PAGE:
LA Times — Water service at California's San Quentin State Prison has been shut off after one inmate was diagnosed with Legionnaires' disease and dozens of others showed symptoms of the severe form of pneumonia.
California corrections officials said the first case was identified Thursday by doctors at an outside hospital. The stricken inmate remains under treatment. His current condition was not known, said prisons spokeswoman Dana Simas.
"There are currently less than a couple dozen inmates exhibiting symptoms," Simas said Friday. Those prisoners are being tested at outside hospitals to confirm the cause of their illness, she said.
In the meantime, she said, the prison at San Quentin has shut off water within its housing units until the cause of the disease is found. Simas said water is being delivered to the prison by "secondary sources," such as water tanks and bottled water, and portable toilets are being delivered.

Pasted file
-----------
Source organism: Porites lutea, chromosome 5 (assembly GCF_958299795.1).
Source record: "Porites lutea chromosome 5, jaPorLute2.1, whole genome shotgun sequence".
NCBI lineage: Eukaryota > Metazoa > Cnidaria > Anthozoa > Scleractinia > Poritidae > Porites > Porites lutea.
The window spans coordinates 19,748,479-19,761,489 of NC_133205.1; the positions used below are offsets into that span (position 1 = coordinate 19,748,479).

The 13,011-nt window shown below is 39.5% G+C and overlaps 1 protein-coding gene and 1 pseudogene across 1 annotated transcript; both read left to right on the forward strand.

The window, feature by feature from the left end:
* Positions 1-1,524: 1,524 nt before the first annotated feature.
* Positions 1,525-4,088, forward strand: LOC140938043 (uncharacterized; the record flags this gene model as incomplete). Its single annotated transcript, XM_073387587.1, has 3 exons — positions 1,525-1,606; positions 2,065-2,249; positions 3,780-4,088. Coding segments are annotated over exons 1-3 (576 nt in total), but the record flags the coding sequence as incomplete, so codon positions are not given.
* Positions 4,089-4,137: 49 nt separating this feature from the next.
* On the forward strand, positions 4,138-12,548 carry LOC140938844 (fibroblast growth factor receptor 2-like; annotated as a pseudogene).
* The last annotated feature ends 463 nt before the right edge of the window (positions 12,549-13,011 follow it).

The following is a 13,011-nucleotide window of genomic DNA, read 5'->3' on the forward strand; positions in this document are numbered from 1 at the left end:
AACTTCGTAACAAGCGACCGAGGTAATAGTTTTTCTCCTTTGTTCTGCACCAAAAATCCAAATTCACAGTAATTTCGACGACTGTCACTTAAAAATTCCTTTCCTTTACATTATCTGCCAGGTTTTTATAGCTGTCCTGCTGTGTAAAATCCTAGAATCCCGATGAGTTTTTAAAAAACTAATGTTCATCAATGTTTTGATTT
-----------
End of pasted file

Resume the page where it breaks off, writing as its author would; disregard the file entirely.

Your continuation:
The prison was closed Friday to all visitors.
Simas described Legionnaires' disease as a severe form of pneumonia, caused by a bacteria found in water systems.
"Fortunately, Legionnaires is not an infectious disease — it cannot be transmitted person to person. It is transmitted through aerosolized water (such as steam), or inhaling contaminated soil," said Joyce Hayhoe, a spokeswoman for the medical receiver's office that runs prison healthcare in California. continue reading...